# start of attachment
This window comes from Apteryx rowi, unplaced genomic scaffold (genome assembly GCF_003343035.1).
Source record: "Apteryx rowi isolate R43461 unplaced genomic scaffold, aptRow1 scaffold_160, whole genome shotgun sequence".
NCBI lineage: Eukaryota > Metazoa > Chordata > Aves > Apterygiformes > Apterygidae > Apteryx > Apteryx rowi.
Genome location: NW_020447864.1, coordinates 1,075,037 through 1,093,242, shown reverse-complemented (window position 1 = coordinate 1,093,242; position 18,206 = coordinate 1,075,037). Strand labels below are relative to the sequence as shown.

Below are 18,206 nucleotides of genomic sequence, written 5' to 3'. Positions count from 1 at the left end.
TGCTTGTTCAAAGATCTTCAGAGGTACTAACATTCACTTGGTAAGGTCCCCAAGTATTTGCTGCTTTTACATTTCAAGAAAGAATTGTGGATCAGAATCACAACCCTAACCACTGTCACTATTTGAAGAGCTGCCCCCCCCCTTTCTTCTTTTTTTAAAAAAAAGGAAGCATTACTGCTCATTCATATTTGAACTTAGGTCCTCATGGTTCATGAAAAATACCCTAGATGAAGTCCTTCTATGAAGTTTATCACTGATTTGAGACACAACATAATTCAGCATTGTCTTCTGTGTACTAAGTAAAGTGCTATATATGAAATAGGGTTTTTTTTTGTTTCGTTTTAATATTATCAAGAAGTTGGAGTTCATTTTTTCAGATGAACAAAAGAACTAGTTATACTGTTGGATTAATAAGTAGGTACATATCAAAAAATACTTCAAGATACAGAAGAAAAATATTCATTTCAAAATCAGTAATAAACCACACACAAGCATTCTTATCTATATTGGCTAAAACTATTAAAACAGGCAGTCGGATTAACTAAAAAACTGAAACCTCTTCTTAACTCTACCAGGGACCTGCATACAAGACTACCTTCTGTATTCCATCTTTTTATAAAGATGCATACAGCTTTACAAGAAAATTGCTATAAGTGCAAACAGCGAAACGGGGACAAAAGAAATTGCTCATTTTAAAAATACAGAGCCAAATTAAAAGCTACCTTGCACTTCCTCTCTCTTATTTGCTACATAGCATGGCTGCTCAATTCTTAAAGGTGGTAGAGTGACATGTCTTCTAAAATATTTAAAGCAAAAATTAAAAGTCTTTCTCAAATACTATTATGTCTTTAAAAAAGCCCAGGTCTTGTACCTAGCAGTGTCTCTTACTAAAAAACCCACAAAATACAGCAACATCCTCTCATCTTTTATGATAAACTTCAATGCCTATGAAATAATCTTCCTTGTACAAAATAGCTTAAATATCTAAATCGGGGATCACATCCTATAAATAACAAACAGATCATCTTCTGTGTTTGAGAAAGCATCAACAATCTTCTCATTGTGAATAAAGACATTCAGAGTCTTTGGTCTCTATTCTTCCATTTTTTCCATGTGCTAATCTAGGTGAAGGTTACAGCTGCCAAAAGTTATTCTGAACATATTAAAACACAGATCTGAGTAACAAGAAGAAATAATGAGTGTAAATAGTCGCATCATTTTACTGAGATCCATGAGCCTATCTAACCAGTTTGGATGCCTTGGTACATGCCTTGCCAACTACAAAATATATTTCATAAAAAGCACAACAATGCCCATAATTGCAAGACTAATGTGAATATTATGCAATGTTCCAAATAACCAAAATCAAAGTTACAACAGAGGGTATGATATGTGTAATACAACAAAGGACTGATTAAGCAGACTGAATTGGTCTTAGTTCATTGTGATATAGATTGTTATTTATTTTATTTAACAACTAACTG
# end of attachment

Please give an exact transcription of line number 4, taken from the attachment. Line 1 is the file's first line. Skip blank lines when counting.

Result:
Genome location: NW_020447864.1, coordinates 1,075,037 through 1,093,242, shown reverse-complemented (window position 1 = coordinate 1,093,242; position 18,206 = coordinate 1,075,037). Strand labels below are relative to the sequence as shown.